It is no secret that the COVID-19 pandemic has impacted each and every area of our lives in different ways. One such area was our employment, and the ways in which we perform our work. As we continue to make our way out of the pandemic, employers must understand the duties they owe to their employees under health and safety legislation, as well as their worker’s rights.
Ontario Employers Have a Duty to Protect their Worker’s Health and Safety under the Occupational Health and Safety Act (OHSA)
Under the Occupational Health and Safety Act (OHSA), Ontario employers are required to take every reasonable precaution to protect their workers from being injured or becoming ill from a work-related incident. More specifically, employers are required to:
- ensure that their workers are knowledgeable about different workplace hazards by providing information, instruction and supervision;
- ensure that workplace supervisors understand how to protect the health and safety of workers;
- create policies and procedures related to health and safety in the workplace;
- ensure that those in the workplace conform with both the law and health and safety policies and procedures;
- ensure that workers are equipped with the appropriate personal protective equipment (PPE) and have received training on its proper use.
While COVID-19 has certainly created a number of risks that have impacted all of us, employers have a heightened responsibility to diligently think through how they can make their workplaces safe from health risks. Where applicable, this assessment should be done alongside the joint health and safety committee or health and safety representative, both of which are mandated by the OHSA in certain circumstances.
With limited exceptions, if a workplace regularly employs twenty or more workers, the employer must have a joint health and safety committee. If a workplace does not require such a committee but there are regularly more than five employees working, the employer must designate at least one employee to act as health and safety representative. The individual selected cannot be a managerial employee.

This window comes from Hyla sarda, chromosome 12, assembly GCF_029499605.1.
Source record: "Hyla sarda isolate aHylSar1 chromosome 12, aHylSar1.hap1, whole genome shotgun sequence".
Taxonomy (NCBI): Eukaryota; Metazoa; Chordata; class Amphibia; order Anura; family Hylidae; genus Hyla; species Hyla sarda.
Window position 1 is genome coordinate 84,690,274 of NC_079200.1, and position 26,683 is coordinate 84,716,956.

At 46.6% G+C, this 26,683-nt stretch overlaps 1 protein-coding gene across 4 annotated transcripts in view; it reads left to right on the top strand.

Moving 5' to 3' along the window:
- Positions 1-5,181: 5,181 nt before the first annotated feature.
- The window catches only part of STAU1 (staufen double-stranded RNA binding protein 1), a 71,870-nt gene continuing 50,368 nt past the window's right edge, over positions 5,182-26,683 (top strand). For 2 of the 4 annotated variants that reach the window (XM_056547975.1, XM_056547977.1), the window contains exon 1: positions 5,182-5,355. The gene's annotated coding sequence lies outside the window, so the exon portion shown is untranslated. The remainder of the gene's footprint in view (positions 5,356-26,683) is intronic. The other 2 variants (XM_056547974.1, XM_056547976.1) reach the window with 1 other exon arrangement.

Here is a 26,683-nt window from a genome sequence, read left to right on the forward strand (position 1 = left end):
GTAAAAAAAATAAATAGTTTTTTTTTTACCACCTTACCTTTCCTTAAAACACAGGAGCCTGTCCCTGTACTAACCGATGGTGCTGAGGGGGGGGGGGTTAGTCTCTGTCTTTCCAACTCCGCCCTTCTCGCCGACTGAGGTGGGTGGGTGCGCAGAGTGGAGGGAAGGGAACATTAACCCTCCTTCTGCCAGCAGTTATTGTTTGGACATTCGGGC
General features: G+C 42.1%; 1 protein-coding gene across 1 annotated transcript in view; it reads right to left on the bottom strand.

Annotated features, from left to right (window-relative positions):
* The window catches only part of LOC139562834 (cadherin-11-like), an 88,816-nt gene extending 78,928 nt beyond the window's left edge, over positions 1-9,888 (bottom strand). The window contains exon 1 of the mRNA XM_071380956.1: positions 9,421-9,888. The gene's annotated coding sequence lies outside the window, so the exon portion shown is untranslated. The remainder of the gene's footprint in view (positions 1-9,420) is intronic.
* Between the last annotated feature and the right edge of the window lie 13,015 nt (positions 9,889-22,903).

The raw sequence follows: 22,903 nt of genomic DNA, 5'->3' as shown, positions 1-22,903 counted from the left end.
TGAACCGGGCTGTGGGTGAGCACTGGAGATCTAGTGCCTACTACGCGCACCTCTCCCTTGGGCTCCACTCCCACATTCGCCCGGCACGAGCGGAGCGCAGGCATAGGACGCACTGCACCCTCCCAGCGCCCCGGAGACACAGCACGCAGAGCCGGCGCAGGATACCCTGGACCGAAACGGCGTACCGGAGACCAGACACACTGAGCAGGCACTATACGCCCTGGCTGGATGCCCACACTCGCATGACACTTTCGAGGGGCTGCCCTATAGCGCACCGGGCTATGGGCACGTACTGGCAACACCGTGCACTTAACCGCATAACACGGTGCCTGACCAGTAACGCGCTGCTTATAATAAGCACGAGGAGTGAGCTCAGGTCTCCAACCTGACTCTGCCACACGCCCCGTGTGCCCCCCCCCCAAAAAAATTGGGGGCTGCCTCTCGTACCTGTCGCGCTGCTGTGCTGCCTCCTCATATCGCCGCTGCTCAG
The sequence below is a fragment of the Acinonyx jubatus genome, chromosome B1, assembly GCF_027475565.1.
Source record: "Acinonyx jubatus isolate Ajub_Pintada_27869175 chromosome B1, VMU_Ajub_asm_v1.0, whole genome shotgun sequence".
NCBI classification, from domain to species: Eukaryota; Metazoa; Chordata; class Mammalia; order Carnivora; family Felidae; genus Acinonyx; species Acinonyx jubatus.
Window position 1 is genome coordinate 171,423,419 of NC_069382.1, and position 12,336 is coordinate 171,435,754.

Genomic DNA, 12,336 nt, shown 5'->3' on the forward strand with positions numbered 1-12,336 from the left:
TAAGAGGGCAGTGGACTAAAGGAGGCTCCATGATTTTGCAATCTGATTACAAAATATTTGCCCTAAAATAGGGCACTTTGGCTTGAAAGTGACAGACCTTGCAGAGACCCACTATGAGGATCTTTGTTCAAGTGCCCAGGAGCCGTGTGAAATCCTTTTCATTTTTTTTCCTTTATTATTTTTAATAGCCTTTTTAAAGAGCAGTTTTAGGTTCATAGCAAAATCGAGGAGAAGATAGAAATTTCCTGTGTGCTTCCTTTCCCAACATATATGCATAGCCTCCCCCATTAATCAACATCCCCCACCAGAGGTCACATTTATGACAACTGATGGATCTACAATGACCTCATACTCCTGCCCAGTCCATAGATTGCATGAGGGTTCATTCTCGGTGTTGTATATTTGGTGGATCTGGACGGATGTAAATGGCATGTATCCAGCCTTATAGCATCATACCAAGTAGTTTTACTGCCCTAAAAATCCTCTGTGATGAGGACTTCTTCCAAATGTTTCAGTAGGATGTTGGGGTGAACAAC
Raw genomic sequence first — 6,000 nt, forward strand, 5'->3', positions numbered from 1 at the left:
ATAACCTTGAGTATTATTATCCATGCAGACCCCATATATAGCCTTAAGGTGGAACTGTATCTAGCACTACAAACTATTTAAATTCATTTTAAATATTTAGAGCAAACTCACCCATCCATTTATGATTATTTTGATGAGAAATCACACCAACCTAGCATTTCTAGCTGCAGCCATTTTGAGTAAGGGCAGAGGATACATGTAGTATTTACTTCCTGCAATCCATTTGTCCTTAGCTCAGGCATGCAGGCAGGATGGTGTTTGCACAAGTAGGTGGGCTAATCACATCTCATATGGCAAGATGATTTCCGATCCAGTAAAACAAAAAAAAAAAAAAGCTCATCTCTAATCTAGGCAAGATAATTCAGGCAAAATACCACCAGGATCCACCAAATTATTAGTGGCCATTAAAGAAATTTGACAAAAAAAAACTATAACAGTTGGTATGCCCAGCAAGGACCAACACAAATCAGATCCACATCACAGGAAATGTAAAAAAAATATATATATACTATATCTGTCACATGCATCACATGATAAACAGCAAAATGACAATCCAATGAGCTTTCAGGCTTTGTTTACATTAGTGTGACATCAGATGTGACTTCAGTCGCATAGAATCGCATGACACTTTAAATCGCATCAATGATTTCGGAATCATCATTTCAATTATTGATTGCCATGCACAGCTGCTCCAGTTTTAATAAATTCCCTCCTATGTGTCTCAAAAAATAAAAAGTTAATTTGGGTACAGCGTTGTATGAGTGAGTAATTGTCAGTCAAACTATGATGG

Employers who are Non-Compliant with the OHSA Face Significant Penalties
Employers who fail to comply with the OHSA’s provisions or regulations may be liable for fines as high as $1,500,000.
In addition, complaints centering upon workplace health and safety concerns are investigated by the Ministry of Labour, Training and Skills Development. The Ministry has increased its capacity to carry out workplace inspections during the pandemic, and employers must understand that a failure to act in accordance with the OHSA could lead to a stop-work order.
These significant penalties illustrate how important health and safety are in the workplace. This is all the more true as Ontario continues to fight against the spread of COVID-19 and the threat of workplace outbreaks. For these reasons, employers need to ensure that they are on the right side of the law.
The Province of Ontario’s Significant Investment in Workplace Health and Safety
Ontario’s Small Business Health and Safety Training Plan is a recent illustration of just how significant employee well-being is to the province. In July, the Ontario government announced that it would invest $10.5 million to help up to 60,000 small businesses, by providing free health and safety training for the next three years. The Plan covers the costs associated with training health and safety representatives on workplace safety in a number of sectors, including construction and retail.
The Bottom Line
If you are an employer in Ontario, the law requires you to do your part in protecting the health and safety of your workers. While this has always been an important responsibility, the impact of COVID-19 has made the employer’s duty even more significant. An employer who finds themselves on the wrong side of the law in relation to employee health and safety may face serious consequences.
If you have any questions or concerns about your workplace, please do not hesitate to contact us for expert legal advice and guidance.